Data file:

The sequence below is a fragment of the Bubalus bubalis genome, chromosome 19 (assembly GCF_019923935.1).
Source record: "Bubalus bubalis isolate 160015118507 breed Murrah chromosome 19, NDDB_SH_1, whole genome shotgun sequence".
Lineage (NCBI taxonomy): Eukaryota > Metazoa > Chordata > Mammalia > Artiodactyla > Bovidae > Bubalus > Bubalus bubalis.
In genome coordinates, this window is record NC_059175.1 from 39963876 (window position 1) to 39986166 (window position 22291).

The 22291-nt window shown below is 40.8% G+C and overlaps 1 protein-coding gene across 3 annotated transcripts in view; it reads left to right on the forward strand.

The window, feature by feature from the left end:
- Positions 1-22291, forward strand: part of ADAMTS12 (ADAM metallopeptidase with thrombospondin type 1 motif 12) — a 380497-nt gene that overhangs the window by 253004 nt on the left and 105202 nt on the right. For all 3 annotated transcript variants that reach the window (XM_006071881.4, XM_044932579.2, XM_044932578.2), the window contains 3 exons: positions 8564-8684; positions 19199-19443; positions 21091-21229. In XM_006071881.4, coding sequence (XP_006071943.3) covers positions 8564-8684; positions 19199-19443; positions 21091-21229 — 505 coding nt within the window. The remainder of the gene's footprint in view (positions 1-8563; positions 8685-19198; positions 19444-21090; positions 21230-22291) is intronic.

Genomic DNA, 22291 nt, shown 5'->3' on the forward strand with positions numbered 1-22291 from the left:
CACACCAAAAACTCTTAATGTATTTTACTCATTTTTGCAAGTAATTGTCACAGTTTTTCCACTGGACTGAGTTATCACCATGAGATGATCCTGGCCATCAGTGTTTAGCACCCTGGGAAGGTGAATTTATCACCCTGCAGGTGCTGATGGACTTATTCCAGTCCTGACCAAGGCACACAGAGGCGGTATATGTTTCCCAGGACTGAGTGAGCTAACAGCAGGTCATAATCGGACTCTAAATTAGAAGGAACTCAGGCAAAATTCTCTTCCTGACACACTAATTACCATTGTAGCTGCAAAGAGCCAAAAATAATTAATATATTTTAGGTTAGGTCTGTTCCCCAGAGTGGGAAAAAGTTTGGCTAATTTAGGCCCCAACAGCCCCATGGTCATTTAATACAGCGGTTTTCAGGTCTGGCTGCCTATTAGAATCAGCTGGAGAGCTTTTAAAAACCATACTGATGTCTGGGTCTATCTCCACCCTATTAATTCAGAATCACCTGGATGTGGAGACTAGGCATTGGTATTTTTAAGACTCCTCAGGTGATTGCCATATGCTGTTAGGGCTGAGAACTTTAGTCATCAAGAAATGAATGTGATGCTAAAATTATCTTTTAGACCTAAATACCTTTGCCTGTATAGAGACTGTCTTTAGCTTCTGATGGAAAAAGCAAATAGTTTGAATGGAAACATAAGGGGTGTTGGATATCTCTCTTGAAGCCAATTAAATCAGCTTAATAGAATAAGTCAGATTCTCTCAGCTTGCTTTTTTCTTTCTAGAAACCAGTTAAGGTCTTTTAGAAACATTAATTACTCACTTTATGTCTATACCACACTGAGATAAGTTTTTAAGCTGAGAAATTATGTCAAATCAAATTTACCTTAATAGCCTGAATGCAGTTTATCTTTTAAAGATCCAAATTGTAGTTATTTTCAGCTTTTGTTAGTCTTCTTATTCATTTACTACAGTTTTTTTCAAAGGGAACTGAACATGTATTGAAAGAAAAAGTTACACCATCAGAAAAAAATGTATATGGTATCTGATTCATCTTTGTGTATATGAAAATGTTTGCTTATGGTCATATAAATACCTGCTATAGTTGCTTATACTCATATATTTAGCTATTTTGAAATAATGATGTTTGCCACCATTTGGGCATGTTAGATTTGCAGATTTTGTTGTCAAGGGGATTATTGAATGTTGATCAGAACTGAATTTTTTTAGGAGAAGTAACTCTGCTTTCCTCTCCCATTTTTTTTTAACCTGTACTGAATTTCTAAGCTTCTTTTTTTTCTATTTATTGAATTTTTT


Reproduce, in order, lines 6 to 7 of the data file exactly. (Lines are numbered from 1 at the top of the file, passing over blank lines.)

The window, feature by feature from the left end:
- Positions 1-22291, forward strand: part of ADAMTS12 (ADAM metallopeptidase with thrombospondin type 1 motif 12) — a 380497-nt gene that overhangs the window by 253004 nt on the left and 105202 nt on the right. For all 3 annotated transcript variants that reach the window (XM_006071881.4, XM_044932579.2, XM_044932578.2), the window contains 3 exons: positions 8564-8684; positions 19199-19443; positions 21091-21229. In XM_006071881.4, coding sequence (XP_006071943.3) covers positions 8564-8684; positions 19199-19443; positions 21091-21229 — 505 coding nt within the window. The remainder of the gene's footprint in view (positions 1-8563; positions 8685-19198; positions 19444-21090; positions 21230-22291) is intronic.